Free tuition? Fuck no, that’s just the beginning

Free post-secondary tuition in Quebec isn’t a pipe dream. This week’s Quebec, Ink looks at the numbers, the arguments and the alternatives.

Education at any level in Quebec should be tuition-free. Here’s why:

An informed and educated population is critical to our development as a society. We need CEGEPs to produce our technical workers, from aerospace to zoology, and we need universities to provide the extra training we require of our engineers, doctors, social workers, entrepreneurs, etc. Additionally, we know that these things contribute to Quebec’s economic growth and well-being.

The only justifiable barriers to obtaining that education are academic qualifications. If we want the best and the brightest in our halls of higher learning, we need to level the playing field so that the educational aspirations of a kid from Pointe St-Charles are just as realistic as a those of a graduate from a Westmount private school.

To argue that the current system is accessible to all is like saying anyone can reach the top floor of Place Ville-Marie; in truth, access to wealth plays an inordinate role in that challenge. Many children of affluence need not concern themselves with the costs of tuition, housing, food or the demands of work — they can devote all their energies to their studies, riding the metaphorical express elevator to PVM’s 47th floor.

For other students, financial hurdles make the trip much harder. They go into debt to ride the elevator for a few floors, or struggle up 1,013 stairs as they balance work and studies, or sit frustrated on the street, knowing the climb is beyond their capacity.

* * *

Tuition-free university isn’t a radical idea. It was proposed in the Quiet Revolution educational reforms proposed by Quebec’s Parent Commission in 1963–64. The report proposed the creation of a tuition-free community college system we now call CEGEPs and that university fees be frozen in the short term, but eventually eliminated.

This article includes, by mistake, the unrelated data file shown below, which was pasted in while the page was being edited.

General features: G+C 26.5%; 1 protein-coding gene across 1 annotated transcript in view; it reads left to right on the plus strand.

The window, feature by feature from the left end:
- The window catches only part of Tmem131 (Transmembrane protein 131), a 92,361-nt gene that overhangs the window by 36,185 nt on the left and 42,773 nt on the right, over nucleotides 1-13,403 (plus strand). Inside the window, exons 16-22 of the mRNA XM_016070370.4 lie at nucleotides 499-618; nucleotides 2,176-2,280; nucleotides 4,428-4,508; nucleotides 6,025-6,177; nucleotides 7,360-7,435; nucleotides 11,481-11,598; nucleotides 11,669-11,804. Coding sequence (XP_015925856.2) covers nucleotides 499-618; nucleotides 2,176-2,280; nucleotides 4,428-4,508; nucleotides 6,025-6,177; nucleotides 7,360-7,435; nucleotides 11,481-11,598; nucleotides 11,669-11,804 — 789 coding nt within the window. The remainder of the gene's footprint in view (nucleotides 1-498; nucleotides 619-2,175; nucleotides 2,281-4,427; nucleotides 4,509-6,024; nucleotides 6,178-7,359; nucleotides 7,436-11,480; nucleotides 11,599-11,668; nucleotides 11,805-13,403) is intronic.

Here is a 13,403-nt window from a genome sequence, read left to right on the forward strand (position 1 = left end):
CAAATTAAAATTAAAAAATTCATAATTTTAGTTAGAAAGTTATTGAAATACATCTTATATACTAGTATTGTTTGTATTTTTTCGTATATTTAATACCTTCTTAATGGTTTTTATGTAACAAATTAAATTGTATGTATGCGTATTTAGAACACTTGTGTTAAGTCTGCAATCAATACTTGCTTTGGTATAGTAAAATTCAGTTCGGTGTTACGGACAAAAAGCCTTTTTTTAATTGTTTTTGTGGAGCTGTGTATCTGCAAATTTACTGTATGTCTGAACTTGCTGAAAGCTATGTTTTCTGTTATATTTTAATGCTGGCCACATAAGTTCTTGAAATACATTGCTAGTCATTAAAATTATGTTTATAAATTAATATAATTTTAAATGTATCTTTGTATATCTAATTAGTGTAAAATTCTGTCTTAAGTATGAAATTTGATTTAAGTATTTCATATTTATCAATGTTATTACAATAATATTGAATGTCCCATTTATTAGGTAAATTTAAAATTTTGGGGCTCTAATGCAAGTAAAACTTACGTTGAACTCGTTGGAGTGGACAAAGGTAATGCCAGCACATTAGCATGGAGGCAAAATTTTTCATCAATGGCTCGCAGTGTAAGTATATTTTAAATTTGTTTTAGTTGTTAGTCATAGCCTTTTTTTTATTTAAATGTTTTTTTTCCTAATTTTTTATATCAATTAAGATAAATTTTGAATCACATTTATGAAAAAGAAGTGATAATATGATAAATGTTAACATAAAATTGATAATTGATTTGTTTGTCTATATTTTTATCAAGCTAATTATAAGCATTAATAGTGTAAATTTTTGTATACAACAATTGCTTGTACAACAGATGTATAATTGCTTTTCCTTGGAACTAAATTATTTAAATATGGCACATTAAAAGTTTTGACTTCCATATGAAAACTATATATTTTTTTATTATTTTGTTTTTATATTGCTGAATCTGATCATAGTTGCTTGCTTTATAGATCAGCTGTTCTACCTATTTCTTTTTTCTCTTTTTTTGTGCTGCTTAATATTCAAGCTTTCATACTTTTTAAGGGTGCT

This week, even former PQ premier Jacques Parizeau described free education as a realistic option that merited discussion during the summit.

(Excuse me while I toss a few bones to numbers geeks, the rest of you can rejoin us after the next breaker.)

Fifty years after Parent, the “freeze” has evaporated twice, with fees rising from $540 in 1990 to $2,168 in 2012. The fee increases originally proposed last year by the Charest Liberals would have boosted the fees to $3,793 by 2017, a 700 per cent increase in 27 years.

Some freeze.

Tuition fees here for students from other countries and provinces have meanwhile risen at an even higher rate. International undergraduate students in Quebec universities now pay up to $16,259 a year, and students from the ROC pay $5,858.

As we head into the government-sponsored Sommet sur l’enseignement supérieur later this month — a forum for debate that arose from the massive student protests last year over the Liberals’ proposed tuition increase — university fees remains a central issue. Higher education minister Pierre Duchesne has put nearly $1 billion for universities on the table, and he’s added $700 million in icing, provided all parties can agree on how to spend it. Duchesne has called free education an ideal that must be weighed against the practicalities of Quebec’s finances, but his party and his premier have promised that all options are open for debate at the Feb. 25–26 summit.